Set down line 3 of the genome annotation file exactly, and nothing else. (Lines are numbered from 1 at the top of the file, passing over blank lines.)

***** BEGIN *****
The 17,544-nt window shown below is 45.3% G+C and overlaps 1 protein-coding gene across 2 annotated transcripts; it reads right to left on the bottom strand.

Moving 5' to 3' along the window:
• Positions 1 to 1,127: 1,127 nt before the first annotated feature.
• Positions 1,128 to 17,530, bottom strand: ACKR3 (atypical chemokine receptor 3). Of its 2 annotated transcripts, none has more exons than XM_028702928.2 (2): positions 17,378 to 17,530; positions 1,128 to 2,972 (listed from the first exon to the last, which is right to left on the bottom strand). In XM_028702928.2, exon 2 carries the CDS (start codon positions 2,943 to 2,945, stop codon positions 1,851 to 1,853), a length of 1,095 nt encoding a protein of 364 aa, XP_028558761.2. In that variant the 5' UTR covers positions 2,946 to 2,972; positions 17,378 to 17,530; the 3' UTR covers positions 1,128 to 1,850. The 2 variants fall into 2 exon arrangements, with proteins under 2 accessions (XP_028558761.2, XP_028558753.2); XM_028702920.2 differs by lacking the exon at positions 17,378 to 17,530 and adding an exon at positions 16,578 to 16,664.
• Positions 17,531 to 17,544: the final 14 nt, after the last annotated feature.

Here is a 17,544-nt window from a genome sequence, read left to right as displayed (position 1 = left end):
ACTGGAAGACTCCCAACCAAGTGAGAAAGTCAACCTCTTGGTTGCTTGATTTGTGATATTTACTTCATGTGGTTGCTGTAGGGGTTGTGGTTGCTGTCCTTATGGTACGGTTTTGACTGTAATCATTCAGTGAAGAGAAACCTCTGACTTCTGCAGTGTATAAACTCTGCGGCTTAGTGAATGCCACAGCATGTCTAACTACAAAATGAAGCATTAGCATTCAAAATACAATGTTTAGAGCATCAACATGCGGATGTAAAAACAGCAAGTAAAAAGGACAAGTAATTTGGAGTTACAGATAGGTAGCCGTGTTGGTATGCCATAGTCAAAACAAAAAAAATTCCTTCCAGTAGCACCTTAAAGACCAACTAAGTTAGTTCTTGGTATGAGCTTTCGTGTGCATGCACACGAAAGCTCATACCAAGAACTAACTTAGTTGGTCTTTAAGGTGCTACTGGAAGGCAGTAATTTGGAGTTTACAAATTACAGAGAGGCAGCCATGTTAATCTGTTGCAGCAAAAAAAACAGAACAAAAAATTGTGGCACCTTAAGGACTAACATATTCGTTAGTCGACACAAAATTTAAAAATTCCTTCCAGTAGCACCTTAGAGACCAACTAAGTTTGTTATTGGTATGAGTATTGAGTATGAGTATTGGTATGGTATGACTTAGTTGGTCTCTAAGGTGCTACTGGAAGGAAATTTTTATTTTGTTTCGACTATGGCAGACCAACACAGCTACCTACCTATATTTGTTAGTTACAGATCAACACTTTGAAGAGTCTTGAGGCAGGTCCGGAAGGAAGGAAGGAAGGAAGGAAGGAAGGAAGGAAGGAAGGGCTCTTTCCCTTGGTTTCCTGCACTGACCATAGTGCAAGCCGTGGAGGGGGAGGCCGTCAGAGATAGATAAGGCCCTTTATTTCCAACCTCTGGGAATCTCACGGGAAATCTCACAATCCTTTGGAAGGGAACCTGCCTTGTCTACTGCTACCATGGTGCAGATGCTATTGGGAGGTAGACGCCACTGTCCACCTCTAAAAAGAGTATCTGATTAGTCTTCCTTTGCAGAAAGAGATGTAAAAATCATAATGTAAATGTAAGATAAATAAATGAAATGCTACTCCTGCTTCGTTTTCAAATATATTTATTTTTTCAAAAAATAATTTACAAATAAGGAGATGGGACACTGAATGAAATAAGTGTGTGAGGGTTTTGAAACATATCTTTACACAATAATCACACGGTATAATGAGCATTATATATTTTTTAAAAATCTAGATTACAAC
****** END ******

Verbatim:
• Positions 1 to 1,127: 1,127 nt before the first annotated feature.